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Herbert H. Asquith

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“It is right and just that the community should reap the benefit of the increased values which are due to its own expenditure and its own growth. …We (the Government) desire to have time to carefully consider the best way of giving effect to the principles I have enunciated.”

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Joseph Chamberlain

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“It is quite true that land monopoly is not the only monopoly which exists, but it is by far the greatest of monopolies -- it is a perpetual monopoly, and it is the mother of all other forms of monopoly. …”

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“It is quite true that unearned increments in land are not the only form of unearned or undeserved profit which individuals are able to secure; but it is the principal form of unearned increment which is derived from processes which are not merely not beneficial, but which are positively detrimental to the general public. …”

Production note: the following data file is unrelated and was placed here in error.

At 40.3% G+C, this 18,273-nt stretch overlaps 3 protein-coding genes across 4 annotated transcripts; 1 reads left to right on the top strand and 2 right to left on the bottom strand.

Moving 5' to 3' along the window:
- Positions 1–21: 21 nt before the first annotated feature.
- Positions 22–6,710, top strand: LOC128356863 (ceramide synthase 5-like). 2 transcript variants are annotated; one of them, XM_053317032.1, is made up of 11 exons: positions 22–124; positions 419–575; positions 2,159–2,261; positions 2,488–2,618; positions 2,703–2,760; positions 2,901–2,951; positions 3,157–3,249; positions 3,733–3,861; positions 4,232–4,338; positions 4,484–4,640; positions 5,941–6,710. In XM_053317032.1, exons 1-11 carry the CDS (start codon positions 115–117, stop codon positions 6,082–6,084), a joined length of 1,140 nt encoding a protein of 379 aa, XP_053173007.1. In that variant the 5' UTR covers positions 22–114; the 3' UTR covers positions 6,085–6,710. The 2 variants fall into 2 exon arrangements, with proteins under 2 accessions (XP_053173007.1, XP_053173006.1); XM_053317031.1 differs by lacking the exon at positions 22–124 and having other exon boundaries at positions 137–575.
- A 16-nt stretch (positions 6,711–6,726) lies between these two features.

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“Land, which is a necessity of human existence, which is the original source of all wealth, which is strictly limited in extent, which is fixed in geographical position. Land, I say, differs from all other forms of property in these primary and fundamental conditions. …”

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“All goes back to the land, and the landowner, who, in many cases, in most cases, is a worthy person utterly unconscious of the character of the methods by which he is enriched, is enabled with resistless strength to absorb to himself a share of almost every public and every private benefit however important or however pitiful those benefits may be. …”

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Sun Yat-sen

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“The teaching of your single taxer, Henry George, will be the basis or our program of reform. The land tax as the only means of supporting the government is an infinitely just, reasonable, and equitably distributed tax.”

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END of Lesson Five